On the left, across the 4 rows, these would be D#, D, F, F#

On the right, across the 4 rows, these would be C#, C, E, Eb

 

Thank you John for your information.

I also found your link to Kettle Bridge interesting.   Am assuming this takes place somewhere in America?

Many thanks.   Regards Mary-Louise

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On 7/14/2019 at 4:27 AM, Randy Stein said:

So my suggestion has nothing to do with a video. I suggest learning and practicing arpeggios in each key. Major, minor, and add the dominant 7th. Once you are comfortable with the fingering you now have your chords structures. Later you can add in diminished chording as well. 

 

 

Thanks Randy for your help.

It has been suggested to me before that I should learn the scales first and then practice the chords.   A good start!   I shall do just that!

regards,

Mary-Louise

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On 7/14/2019 at 8:15 AM, Steve Wilson said:

 

Excellent suggestion.

 

Will do Steve!

 

Cheers

Mary-Louise

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14 hours ago, Little John said:
16 hours ago, gcoover said:

...

Chords can also be played outside the root triad, and across the two ends, but that's a little trickier to show, better to just experiment and find what you like!

...

 

Using the root triads - the triangles shown in these diagrams - is a starting point, but rather limited. Two variations to consider, right from the start in my view, are:

 

1. Spread chords. Starting with the triad (triangle) as shown, take out the middle note and instead play it an octave higher (on the other side). Can often sound mellower than the basic triad.

 

2. First inversion. Starting with the triad as shown take out the bottom note and play it an octave higher (on the other side).

 

These two techniques, along with the root triad, will allow you to play a more satisfying accompaniment where the top note of the chord (or the bottom note or even both) follow a musical progression.

 

REALLY HELPFUL TIPS!   Thanks from Mary-Louise

 

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Thank you to all those helpful tips and to Steve Wilson's video.   

Now to set up my practice of scales ...and then on to chord playing.

 

Much appreciated.....regards Mary-Louise

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19 hours ago, Little John said:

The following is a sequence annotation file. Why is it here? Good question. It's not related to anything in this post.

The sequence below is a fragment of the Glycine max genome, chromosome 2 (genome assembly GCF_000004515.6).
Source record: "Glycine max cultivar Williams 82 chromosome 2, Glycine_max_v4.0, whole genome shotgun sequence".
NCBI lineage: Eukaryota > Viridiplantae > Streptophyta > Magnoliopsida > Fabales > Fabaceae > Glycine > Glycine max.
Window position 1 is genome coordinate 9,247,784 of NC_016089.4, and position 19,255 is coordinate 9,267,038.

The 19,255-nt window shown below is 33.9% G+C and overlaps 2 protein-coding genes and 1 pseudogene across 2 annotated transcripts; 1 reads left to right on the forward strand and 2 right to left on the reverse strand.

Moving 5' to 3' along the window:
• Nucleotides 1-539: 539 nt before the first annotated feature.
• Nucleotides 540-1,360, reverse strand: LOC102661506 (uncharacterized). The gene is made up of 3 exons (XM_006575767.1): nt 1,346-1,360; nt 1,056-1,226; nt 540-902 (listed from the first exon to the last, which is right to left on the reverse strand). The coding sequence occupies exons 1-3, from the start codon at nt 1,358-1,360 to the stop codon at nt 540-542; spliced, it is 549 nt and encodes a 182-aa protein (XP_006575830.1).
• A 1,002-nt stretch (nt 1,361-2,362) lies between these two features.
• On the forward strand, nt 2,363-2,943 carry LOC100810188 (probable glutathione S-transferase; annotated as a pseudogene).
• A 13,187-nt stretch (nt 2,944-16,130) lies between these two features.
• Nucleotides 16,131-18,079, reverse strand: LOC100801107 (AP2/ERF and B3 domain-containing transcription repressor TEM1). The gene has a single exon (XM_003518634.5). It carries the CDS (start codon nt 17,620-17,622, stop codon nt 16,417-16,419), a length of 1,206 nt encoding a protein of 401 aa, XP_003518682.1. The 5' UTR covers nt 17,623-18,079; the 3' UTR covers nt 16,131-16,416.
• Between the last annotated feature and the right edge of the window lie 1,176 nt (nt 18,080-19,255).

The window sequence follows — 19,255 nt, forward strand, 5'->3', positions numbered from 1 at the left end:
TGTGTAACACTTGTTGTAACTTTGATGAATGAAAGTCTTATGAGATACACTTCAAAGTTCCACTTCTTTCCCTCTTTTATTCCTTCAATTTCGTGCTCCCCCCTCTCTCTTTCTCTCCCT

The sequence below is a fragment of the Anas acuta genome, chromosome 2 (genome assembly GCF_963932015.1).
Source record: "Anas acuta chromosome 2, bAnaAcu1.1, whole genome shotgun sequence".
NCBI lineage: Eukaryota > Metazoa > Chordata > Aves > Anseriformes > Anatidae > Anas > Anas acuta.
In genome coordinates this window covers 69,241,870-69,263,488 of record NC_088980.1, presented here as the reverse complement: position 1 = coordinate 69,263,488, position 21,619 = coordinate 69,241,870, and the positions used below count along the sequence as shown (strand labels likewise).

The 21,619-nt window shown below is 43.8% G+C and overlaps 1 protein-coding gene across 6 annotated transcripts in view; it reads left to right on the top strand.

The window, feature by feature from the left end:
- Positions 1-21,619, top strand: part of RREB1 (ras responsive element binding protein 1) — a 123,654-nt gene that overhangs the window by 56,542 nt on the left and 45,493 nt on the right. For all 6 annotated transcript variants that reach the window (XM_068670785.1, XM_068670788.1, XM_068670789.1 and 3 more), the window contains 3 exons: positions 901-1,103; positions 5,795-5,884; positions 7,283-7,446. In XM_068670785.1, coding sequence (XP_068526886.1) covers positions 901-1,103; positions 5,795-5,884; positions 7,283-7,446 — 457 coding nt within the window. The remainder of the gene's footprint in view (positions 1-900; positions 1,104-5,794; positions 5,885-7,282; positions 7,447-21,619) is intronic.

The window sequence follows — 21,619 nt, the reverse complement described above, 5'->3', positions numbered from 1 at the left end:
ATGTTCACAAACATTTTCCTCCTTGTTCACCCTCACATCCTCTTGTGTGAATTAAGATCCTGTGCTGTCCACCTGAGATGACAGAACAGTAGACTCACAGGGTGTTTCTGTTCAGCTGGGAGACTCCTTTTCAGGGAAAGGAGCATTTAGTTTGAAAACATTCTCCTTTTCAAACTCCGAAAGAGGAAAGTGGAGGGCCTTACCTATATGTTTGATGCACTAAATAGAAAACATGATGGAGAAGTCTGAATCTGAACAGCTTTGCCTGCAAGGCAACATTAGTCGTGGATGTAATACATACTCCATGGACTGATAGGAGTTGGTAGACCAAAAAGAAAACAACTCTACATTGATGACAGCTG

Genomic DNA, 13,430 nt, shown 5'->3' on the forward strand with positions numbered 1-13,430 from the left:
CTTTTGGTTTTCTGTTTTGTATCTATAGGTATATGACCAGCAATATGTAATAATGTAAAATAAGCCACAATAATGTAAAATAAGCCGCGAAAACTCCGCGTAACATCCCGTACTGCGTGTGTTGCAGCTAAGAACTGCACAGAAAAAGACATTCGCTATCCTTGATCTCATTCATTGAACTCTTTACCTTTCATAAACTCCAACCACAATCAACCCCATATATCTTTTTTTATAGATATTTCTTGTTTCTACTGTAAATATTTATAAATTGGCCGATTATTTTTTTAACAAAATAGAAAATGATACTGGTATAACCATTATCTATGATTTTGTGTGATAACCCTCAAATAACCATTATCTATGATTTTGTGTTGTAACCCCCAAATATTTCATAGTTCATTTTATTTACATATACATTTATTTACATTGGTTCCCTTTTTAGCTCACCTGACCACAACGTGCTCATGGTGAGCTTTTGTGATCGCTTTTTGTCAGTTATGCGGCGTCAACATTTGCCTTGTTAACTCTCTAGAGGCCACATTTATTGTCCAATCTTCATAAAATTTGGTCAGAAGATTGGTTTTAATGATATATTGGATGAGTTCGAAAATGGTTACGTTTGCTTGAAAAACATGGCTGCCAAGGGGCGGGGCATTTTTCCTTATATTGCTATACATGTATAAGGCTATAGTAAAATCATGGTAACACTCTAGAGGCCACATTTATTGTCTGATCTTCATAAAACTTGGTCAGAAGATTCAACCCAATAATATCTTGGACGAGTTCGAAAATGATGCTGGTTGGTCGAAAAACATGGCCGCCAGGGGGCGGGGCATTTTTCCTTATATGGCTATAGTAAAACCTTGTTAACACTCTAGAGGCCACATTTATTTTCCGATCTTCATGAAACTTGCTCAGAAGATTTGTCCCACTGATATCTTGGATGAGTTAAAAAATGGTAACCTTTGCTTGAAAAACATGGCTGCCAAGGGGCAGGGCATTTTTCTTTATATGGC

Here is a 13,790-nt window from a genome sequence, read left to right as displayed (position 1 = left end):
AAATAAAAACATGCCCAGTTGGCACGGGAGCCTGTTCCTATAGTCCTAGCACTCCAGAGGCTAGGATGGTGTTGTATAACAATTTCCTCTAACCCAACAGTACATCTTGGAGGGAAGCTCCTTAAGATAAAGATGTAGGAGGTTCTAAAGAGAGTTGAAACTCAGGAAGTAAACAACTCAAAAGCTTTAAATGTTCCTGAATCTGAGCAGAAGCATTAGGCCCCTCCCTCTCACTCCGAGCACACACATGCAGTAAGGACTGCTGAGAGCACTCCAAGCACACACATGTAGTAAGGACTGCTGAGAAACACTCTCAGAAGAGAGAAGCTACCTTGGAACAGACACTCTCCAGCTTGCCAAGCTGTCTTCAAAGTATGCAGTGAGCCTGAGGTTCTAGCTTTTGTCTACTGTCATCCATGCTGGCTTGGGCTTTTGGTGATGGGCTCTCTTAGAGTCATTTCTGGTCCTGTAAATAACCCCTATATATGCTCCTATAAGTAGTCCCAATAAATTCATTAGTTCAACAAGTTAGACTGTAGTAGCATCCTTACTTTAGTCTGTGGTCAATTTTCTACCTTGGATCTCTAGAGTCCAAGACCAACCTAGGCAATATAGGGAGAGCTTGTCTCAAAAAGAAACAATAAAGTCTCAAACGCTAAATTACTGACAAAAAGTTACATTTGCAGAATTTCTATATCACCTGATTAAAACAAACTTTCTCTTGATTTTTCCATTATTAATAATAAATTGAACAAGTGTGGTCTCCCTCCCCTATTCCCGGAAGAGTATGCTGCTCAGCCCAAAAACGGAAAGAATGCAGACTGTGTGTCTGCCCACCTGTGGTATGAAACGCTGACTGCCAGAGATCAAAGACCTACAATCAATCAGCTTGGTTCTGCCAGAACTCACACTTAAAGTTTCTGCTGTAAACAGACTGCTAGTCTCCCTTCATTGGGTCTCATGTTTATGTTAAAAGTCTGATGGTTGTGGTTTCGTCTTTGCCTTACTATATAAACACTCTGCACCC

to play a more satisfying accompaniment where the top note of the chord (or the bottom note or even both) follow a musical progression

 

a very good point; the top note can than just follow the melody, if required/desired, and Gary‘s suggestion to leave out the third in favour of an open fifth goes very well together with it: start with fifth and try to include one either above the root or below the top note (and don‘t avoid the diminished fifth if so provided by the scale), and see/hear where this will take you...

 

Best wishes - 🐺

 

P.S.: technically this would be resulting in playing tenths with a third note inbetween, as already discussed, f.i. by John and myself...

 

 

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14 hours ago, gcoover said:

For a lot of traditional music, it often sounds better when you just play the open 5th (leave out the far end of the triangle). And on the EC, you can often play that with one finger mashing down both buttons.

 

Gary

 

I agree; and an open fifth (or rather a succession of open fifths) held with one finger allows you to play a melody above it; but perhaps it's best to learn to walk before trying to run!

 

LJ

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10 hours ago, mary-louise said:

 

Thank you John for your information.

I also found your link to Kettle Bridge interesting.   Am assuming this takes place somewhere in America?

Many thanks.   Regards Mary-Louise

Kettle Bridge Clogs and Kettle Bridge Concertinas are based in Kent, South East England. The Clogs dance side have been going since 1984, but sadly this is the final year.  Older members have been retiring and despite lots of effort, there is a lack of younger dancers coming in to carry on the tradition. "Kettle" is a medieval form of cattle, and the name refers to an actual bridge, now a footbridge only.